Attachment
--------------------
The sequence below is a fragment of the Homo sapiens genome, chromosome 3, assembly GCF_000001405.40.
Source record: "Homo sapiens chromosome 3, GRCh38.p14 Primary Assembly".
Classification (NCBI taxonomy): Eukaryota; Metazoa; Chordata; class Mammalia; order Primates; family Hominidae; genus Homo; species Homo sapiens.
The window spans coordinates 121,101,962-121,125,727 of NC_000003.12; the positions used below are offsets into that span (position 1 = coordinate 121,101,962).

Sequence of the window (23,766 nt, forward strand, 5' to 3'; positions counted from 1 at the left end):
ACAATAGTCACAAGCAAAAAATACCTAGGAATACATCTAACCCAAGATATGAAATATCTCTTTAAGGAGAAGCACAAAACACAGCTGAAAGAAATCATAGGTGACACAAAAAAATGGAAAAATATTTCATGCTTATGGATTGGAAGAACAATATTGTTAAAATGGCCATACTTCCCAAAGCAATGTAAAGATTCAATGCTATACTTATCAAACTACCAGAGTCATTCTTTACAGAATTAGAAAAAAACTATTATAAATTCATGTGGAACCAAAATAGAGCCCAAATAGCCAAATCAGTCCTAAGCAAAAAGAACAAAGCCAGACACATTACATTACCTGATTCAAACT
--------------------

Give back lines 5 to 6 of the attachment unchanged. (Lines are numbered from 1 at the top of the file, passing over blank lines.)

Sequence of the window (23,766 nt, forward strand, 5' to 3'; positions counted from 1 at the left end):
ACAATAGTCACAAGCAAAAAATACCTAGGAATACATCTAACCCAAGATATGAAATATCTCTTTAAGGAGAAGCACAAAACACAGCTGAAAGAAATCATAGGTGACACAAAAAAATGGAAAAATATTTCATGCTTATGGATTGGAAGAACAATATTGTTAAAATGGCCATACTTCCCAAAGCAATGTAAAGATTCAATGCTATACTTATCAAACTACCAGAGTCATTCTTTACAGAATTAGAAAAAAACTATTATAAATTCATGTGGAACCAAAATAGAGCCCAAATAGCCAAATCAGTCCTAAGCAAAAAGAACAAAGCCAGACACATTACATTACCTGATTCAAACT